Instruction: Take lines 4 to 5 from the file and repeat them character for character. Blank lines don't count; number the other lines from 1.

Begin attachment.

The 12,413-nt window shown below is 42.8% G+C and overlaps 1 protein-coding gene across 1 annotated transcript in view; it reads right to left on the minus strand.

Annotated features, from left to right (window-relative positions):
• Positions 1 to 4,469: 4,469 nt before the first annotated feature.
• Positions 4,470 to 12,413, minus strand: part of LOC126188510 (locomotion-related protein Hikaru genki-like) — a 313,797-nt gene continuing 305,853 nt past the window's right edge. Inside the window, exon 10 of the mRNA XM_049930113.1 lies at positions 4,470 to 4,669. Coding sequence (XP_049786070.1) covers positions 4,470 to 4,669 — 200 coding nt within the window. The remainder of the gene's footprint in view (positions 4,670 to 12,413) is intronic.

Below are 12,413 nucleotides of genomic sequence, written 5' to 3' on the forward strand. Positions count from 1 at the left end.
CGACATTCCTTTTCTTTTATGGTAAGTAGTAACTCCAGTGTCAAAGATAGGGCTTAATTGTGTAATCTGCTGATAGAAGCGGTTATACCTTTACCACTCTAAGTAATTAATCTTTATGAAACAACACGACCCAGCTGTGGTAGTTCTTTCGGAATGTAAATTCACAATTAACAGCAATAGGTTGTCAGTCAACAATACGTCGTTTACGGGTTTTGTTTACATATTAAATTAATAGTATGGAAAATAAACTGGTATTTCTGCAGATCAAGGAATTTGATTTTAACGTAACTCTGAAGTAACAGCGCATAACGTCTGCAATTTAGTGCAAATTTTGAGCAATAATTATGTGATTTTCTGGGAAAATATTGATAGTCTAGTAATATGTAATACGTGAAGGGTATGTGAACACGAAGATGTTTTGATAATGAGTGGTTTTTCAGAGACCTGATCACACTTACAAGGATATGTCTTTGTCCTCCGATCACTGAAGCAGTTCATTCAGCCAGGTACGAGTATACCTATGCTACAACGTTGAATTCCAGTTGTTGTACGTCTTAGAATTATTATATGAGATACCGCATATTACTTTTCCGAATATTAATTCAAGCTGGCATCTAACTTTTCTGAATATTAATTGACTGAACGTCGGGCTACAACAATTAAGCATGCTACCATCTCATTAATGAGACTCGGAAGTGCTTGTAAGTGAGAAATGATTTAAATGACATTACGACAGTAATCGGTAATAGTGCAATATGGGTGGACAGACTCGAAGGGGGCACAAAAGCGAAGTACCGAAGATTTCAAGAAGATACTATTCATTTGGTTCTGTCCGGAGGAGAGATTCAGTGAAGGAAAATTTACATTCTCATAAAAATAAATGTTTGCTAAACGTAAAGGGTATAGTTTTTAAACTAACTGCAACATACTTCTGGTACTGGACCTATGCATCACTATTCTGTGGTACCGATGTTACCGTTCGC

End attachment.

• Positions 4,470 to 12,413, minus strand: part of LOC126188510 (locomotion-related protein Hikaru genki-like) — a 313,797-nt gene continuing 305,853 nt past the window's right edge. Inside the window, exon 10 of the mRNA XM_049930113.1 lies at positions 4,470 to 4,669. Coding sequence (XP_049786070.1) covers positions 4,470 to 4,669 — 200 coding nt within the window. The remainder of the gene's footprint in view (positions 4,670 to 12,413) is intronic.

Below are 12,413 nucleotides of genomic sequence, written 5' to 3' on the forward strand. Positions count from 1 at the left end.